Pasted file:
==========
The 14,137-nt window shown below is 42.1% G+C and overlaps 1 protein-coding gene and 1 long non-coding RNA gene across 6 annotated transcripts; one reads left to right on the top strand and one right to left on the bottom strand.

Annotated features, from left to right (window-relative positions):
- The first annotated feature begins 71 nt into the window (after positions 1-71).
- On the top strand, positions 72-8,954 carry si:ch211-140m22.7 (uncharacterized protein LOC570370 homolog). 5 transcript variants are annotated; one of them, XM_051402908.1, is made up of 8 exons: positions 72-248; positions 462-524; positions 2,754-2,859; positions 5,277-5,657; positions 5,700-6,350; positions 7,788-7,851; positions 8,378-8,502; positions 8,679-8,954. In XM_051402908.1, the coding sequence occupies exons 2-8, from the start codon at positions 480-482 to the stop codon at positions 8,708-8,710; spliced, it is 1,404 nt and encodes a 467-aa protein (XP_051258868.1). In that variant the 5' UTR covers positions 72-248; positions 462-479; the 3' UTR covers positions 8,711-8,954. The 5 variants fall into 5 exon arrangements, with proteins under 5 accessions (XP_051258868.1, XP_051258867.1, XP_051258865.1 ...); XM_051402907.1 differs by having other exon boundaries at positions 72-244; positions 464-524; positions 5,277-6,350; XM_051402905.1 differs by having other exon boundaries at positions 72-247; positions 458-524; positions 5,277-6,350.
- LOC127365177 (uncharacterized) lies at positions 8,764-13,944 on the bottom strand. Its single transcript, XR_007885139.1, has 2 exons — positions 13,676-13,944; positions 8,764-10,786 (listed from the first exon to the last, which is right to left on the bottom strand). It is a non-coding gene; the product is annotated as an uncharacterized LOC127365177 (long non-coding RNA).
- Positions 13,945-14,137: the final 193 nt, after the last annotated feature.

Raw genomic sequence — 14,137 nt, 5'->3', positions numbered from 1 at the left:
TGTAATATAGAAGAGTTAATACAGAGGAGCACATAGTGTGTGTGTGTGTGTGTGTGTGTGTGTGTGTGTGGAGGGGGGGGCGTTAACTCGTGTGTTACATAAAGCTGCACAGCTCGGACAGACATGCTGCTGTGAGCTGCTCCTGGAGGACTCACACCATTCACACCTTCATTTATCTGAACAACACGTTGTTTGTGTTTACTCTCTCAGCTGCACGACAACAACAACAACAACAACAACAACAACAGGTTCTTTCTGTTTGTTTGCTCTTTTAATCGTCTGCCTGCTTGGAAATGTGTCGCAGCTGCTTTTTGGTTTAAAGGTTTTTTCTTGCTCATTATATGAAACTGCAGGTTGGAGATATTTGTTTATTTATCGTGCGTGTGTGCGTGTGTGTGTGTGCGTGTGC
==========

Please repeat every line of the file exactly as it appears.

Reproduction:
The 14,137-nt window shown below is 42.1% G+C and overlaps 1 protein-coding gene and 1 long non-coding RNA gene across 6 annotated transcripts; one reads left to right on the top strand and one right to left on the bottom strand.

Annotated features, from left to right (window-relative positions):
- The first annotated feature begins 71 nt into the window (after positions 1-71).
- On the top strand, positions 72-8,954 carry si:ch211-140m22.7 (uncharacterized protein LOC570370 homolog). 5 transcript variants are annotated; one of them, XM_051402908.1, is made up of 8 exons: positions 72-248; positions 462-524; positions 2,754-2,859; positions 5,277-5,657; positions 5,700-6,350; positions 7,788-7,851; positions 8,378-8,502; positions 8,679-8,954. In XM_051402908.1, the coding sequence occupies exons 2-8, from the start codon at positions 480-482 to the stop codon at positions 8,708-8,710; spliced, it is 1,404 nt and encodes a 467-aa protein (XP_051258868.1). In that variant the 5' UTR covers positions 72-248; positions 462-479; the 3' UTR covers positions 8,711-8,954. The 5 variants fall into 5 exon arrangements, with proteins under 5 accessions (XP_051258868.1, XP_051258867.1, XP_051258865.1 ...); XM_051402907.1 differs by having other exon boundaries at positions 72-244; positions 464-524; positions 5,277-6,350; XM_051402905.1 differs by having other exon boundaries at positions 72-247; positions 458-524; positions 5,277-6,350.
- LOC127365177 (uncharacterized) lies at positions 8,764-13,944 on the bottom strand. Its single transcript, XR_007885139.1, has 2 exons — positions 13,676-13,944; positions 8,764-10,786 (listed from the first exon to the last, which is right to left on the bottom strand). It is a non-coding gene; the product is annotated as an uncharacterized LOC127365177 (long non-coding RNA).
- Positions 13,945-14,137: the final 193 nt, after the last annotated feature.

Raw genomic sequence — 14,137 nt, 5'->3', positions numbered from 1 at the left:
TGTAATATAGAAGAGTTAATACAGAGGAGCACATAGTGTGTGTGTGTGTGTGTGTGTGTGTGTGTGTGTGGAGGGGGGGGCGTTAACTCGTGTGTTACATAAAGCTGCACAGCTCGGACAGACATGCTGCTGTGAGCTGCTCCTGGAGGACTCACACCATTCACACCTTCATTTATCTGAACAACACGTTGTTTGTGTTTACTCTCTCAGCTGCACGACAACAACAACAACAACAACAACAACAACAGGTTCTTTCTGTTTGTTTGCTCTTTTAATCGTCTGCCTGCTTGGAAATGTGTCGCAGCTGCTTTTTGGTTTAAAGGTTTTTTCTTGCTCATTATATGAAACTGCAGGTTGGAGATATTTGTTTATTTATCGTGCGTGTGTGCGTGTGTGTGTGTGCGTGTGC